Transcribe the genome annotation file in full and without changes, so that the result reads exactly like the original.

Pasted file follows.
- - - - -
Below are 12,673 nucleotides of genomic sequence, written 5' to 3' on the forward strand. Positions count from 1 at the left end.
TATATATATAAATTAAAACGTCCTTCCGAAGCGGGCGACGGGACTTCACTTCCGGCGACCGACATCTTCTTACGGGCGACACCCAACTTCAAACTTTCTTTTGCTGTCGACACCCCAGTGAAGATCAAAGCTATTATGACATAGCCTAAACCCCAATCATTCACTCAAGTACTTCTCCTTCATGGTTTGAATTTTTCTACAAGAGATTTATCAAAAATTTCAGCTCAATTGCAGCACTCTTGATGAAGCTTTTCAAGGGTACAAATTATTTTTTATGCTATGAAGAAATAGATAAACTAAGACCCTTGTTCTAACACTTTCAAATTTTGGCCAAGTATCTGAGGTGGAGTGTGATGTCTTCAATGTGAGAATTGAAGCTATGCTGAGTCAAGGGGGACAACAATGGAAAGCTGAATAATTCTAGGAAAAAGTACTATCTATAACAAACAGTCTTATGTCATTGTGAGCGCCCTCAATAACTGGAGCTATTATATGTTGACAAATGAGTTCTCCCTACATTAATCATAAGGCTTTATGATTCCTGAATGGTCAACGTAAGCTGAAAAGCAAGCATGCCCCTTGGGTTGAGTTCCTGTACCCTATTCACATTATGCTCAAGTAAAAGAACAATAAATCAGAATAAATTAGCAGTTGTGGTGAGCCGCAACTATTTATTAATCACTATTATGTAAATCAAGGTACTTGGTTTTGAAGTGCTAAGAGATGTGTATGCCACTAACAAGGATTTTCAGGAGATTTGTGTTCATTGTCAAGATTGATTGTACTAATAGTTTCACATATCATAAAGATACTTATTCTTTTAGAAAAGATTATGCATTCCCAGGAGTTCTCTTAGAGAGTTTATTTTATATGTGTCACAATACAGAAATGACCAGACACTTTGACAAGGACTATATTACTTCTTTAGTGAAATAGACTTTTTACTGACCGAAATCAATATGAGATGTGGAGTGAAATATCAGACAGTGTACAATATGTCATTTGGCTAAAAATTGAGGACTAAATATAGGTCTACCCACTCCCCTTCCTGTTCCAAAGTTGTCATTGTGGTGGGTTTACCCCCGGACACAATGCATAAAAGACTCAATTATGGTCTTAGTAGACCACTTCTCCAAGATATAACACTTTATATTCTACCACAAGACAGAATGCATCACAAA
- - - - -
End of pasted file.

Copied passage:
Below are 12,673 nucleotides of genomic sequence, written 5' to 3' on the forward strand. Positions count from 1 at the left end.
TATATATATAAATTAAAACGTCCTTCCGAAGCGGGCGACGGGACTTCACTTCCGGCGACCGACATCTTCTTACGGGCGACACCCAACTTCAAACTTTCTTTTGCTGTCGACACCCCAGTGAAGATCAAAGCTATTATGACATAGCCTAAACCCCAATCATTCACTCAAGTACTTCTCCTTCATGGTTTGAATTTTTCTACAAGAGATTTATCAAAAATTTCAGCTCAATTGCAGCACTCTTGATGAAGCTTTTCAAGGGTACAAATTATTTTTTATGCTATGAAGAAATAGATAAACTAAGACCCTTGTTCTAACACTTTCAAATTTTGGCCAAGTATCTGAGGTGGAGTGTGATGTCTTCAATGTGAGAATTGAAGCTATGCTGAGTCAAGGGGGACAACAATGGAAAGCTGAATAATTCTAGGAAAAAGTACTATCTATAACAAACAGTCTTATGTCATTGTGAGCGCCCTCAATAACTGGAGCTATTATATGTTGACAAATGAGTTCTCCCTACATTAATCATAAGGCTTTATGATTCCTGAATGGTCAACGTAAGCTGAAAAGCAAGCATGCCCCTTGGGTTGAGTTCCTGTACCCTATTCACATTATGCTCAAGTAAAAGAACAATAAATCAGAATAAATTAGCAGTTGTGGTGAGCCGCAACTATTTATTAATCACTATTATGTAAATCAAGGTACTTGGTTTTGAAGTGCTAAGAGATGTGTATGCCACTAACAAGGATTTTCAGGAGATTTGTGTTCATTGTCAAGATTGATTGTACTAATAGTTTCACATATCATAAAGATACTTATTCTTTTAGAAAAGATTATGCATTCCCAGGAGTTCTCTTAGAGAGTTTATTTTATATGTGTCACAATACAGAAATGACCAGACACTTTGACAAGGACTATATTACTTCTTTAGTGAAATAGACTTTTTACTGACCGAAATCAATATGAGATGTGGAGTGAAATATCAGACAGTGTACAATATGTCATTTGGCTAAAAATTGAGGACTAAATATAGGTCTACCCACTCCCCTTCCTGTTCCAAAGTTGTCATTGTGGTGGGTTTACCCCCGGACACAATGCATAAAAGACTCAATTATGGTCTTAGTAGACCACTTCTCCAAGATATAACACTTTATATTCTACCACAAGACAGAATGCATCACAAA